Friday, August 19, 2011
McDonald's: I'm Not Lovin' It. Have the golden arches really changed?
I quit eating at McDonald's when I was 19. (I also refuse to shop at WalMart, but that's an entirely different post all together.) I didn't have much reason at the time other than the fact that I felt nauseous every time I ate there. When I was a teenager several of my friends worked there - I even worked there myself for a whole 2 weeks. I used to like going to McDonald's to visit my friends. At some point though, I realized the effects of eating Mickey D's food. On top of that, I was really concerned about watching my weight so I was trying to be careful not to eat too much bad food.
Even as a small child I was very particular about what was okay to eat at McDonald's and what wasn't. I once ate a chicken nugget and bit into a piece of gristle. I never again touched another McNugget. I got to the point where all I would eat is a plain hamburger. I always ordered it plain so I knew it was cooked fresh for me rather than sitting under a heat lamp for an hour.
Several years later, in 2004, the documentary Super Size Me came out, and all my complaints about McDonald's food were confirmed. Not only was I correct in believing that the food wasn't healthy and it was therefore making me feel ill, there was a lot more wrong with it: the massive size portions, the overall unhealthiness of the food, and the lack of alternative healthy options. Around this time I was attending San Diego State University. I took a writing class in which we had to watch Super Size Me and write a research paper on the topic. For this paper, I also read Eric Schlosser's book Fast Food Nation and through all my research I became thoroughly disgusted with fast food in general. To this day I still cringe at the thought of eating at most fast food burger joints other than In-N-Out. On occasion I will still stop at a Carl's Jr or Jack in the Box if I'm on the road and need a meal, but McDonald's has always remained the one place that I absolutely refuse to stop at.
Which brings me to the new conundrum I am facing. Over the past couple of years I have become vaguely aware of McDonald's trying to change their image. I try to avoid all things Mickey D's so I haven't paid too much attention, but when I was at BlogHer a couple weeks ago McDonald's was a very present sponsor of the conference. Not only did they have a booth at the expo but they also were the big sponsor of Saturday nights' CheeseburgHer party. (Yes, I did partake in eating a McDonald's cheeseburger. And for the record, I was not impressed at all, although I did not feel sick afterward.)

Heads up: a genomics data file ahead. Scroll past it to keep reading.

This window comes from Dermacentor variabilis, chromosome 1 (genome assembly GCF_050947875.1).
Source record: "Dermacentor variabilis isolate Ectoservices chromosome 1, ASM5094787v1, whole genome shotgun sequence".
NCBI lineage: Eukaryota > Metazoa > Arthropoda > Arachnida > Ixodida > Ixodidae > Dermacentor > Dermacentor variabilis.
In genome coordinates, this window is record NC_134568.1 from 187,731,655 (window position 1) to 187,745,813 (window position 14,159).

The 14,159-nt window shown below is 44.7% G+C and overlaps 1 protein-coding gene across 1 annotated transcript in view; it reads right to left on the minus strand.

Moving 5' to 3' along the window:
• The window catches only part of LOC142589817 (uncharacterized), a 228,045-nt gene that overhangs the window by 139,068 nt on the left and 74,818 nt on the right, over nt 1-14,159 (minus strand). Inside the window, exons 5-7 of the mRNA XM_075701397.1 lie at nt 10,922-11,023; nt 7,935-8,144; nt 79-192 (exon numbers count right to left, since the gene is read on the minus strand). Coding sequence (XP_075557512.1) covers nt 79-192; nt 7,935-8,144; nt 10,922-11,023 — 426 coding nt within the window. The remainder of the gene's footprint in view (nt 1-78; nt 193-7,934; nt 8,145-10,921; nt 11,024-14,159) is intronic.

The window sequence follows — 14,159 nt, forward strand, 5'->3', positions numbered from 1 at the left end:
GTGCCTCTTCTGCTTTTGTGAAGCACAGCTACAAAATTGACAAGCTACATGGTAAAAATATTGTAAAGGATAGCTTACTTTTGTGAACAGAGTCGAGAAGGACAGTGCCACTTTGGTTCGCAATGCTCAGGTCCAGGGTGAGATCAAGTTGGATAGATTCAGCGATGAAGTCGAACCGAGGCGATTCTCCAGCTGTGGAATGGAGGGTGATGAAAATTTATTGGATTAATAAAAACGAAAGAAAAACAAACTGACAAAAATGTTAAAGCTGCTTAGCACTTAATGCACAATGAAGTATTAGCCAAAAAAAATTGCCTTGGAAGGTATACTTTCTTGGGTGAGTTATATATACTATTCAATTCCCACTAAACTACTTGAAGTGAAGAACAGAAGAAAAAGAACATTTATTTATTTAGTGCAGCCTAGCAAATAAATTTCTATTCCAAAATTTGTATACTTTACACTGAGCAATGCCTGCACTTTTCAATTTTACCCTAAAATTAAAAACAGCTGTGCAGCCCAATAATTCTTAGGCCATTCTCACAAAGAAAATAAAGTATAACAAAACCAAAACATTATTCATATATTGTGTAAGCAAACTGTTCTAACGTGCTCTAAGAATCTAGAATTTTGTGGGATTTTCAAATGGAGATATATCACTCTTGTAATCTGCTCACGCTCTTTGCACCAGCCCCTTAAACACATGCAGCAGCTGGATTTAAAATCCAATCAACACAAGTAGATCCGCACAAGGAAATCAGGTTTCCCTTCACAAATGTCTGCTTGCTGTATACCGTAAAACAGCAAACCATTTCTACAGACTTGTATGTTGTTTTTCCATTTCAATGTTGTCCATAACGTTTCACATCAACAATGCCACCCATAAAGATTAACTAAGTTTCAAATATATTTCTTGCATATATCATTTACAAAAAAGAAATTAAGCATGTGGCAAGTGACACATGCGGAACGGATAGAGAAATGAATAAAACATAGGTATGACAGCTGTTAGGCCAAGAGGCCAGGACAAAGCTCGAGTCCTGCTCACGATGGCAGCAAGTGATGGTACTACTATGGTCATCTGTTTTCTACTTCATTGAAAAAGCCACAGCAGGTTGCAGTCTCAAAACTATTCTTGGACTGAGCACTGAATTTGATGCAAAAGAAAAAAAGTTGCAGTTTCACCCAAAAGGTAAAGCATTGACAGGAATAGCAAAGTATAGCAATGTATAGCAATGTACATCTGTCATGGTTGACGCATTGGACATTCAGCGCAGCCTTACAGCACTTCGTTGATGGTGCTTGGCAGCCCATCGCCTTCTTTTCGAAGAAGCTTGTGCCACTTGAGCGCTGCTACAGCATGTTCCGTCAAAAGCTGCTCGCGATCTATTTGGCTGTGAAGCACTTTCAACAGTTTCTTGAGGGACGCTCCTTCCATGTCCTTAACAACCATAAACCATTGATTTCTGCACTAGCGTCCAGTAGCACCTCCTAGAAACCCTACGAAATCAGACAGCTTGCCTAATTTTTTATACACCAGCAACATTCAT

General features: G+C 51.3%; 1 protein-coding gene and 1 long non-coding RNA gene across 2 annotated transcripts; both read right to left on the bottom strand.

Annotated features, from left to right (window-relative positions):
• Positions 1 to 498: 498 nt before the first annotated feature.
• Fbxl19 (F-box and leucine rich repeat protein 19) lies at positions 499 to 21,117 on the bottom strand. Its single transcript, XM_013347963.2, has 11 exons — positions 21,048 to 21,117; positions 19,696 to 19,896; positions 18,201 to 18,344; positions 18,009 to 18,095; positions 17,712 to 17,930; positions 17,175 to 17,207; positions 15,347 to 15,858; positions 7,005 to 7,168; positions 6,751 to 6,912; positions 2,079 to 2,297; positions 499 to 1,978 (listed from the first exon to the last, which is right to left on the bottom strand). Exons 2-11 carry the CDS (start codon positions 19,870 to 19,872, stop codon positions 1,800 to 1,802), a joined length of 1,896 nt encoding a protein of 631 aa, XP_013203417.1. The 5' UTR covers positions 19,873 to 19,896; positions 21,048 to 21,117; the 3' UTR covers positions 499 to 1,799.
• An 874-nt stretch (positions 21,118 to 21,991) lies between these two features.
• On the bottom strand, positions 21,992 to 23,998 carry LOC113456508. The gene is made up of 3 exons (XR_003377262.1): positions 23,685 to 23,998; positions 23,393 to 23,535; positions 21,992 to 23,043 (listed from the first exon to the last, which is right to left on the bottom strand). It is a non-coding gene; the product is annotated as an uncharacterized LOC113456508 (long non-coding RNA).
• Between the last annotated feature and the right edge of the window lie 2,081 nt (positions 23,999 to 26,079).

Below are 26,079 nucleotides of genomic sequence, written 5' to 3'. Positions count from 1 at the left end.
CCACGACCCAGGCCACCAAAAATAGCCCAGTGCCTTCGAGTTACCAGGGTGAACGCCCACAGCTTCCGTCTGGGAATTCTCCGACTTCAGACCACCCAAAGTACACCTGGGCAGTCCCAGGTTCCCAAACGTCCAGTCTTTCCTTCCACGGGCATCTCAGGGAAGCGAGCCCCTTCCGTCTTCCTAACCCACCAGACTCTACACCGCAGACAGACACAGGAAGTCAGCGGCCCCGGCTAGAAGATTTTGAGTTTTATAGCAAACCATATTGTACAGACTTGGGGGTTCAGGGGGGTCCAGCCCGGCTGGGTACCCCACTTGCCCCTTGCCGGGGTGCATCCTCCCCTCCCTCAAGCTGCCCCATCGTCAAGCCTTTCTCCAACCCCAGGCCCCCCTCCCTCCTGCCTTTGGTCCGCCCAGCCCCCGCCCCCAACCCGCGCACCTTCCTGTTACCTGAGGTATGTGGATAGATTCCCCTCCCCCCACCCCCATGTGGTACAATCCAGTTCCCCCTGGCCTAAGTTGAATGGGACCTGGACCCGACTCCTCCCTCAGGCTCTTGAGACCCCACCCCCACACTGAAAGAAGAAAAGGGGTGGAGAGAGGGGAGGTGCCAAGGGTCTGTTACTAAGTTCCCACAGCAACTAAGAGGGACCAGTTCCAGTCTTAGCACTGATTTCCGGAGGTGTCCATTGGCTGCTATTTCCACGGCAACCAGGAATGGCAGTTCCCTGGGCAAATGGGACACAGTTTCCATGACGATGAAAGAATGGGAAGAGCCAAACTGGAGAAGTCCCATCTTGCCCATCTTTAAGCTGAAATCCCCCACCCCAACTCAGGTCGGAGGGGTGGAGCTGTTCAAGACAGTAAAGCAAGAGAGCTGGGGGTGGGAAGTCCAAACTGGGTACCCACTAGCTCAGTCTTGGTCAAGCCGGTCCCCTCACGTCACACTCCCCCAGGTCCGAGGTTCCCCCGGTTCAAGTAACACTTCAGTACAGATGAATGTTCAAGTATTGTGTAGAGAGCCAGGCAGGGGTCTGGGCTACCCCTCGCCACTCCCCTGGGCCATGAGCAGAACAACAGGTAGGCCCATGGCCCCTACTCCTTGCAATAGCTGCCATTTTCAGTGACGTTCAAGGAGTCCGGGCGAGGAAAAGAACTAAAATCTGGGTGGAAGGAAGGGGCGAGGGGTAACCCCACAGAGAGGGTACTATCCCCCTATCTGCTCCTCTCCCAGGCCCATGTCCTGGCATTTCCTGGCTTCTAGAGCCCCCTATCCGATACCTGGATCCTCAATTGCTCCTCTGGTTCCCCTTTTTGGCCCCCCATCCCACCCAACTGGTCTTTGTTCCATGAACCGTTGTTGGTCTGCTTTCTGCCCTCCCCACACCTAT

I know that McDonald's has been pushing their coffee drinks in recent years but I don't really drink caffeine anymore, and when I do I'd rather go to Starbucks or my favorite local coffee shop (I love you, Lush!). At BlogHer, McDonald's reps were handing out samples of their new Pineapple Mango smoothies. Over the past few months I have become a huge smoothie fan but I kept shying away from the samples at BlogHer just because I knew they were from McDonald's. I finally decided to give in and give one a try though. The smoothie was good - it tasted like a smoothie should, and I hope that it was at least somewhat healthy. While I was at the booth I picked up a fruit and yogurt snack container and grabbed some literature.
It got me wondering. Has McDonald's REALLY changed? I see their new offerings such as smoothies and apple slices, and my first thought is "Whatever...they are still the same old company that disgusts me. This is too little, too late." But now I am starting to think "Maybe they really HAVE changed and I am just being closed-minded. Maybe I should give them another chance."
McDonald's really does seem to be changing their image. They are saying that they are "committed to supporting families and championing children's well-being". Their new Happy Meals will automatically come with apple slices and the new kids' fry containers are tiny. They are pushing their meals for 600 calories or less. They are now offering oatmeal for breakfast. They say their meals cover all the food groups.
But still I'm skeptical. My feelings on this are that yes, putting apples in the kids' meals is great. But what about the other food in the meal? Are the burgers any different and any healthier than they used to be? Or are they still greasy and processed? Meals that are under 600 calories are great (although I try to keep my meals closer to the 300-400 calorie range), but I wonder what kind of nutrition is actually in those 600 calories. Do they now have whole grain wheat buns? Because the one I ate at BlogHer was still a processed white bun.
I know for sure that I won't be taking Sam to McDonald's on a regular basis. My parents were careful to feed us healthy food while we were young, and now that I'm older I really appreciate that. So while I know I definitely won't be making fast food a common thing in our household, we do make the occasional infrequent drive-through visit. Now I'm wondering if my bias against McDonald's is unfounded. I'm really torn. Should I stick with my resolution to avoid McDonald's at all costs? Or do I open my mind and give them a chance?
What do you think? I would love to hear your input.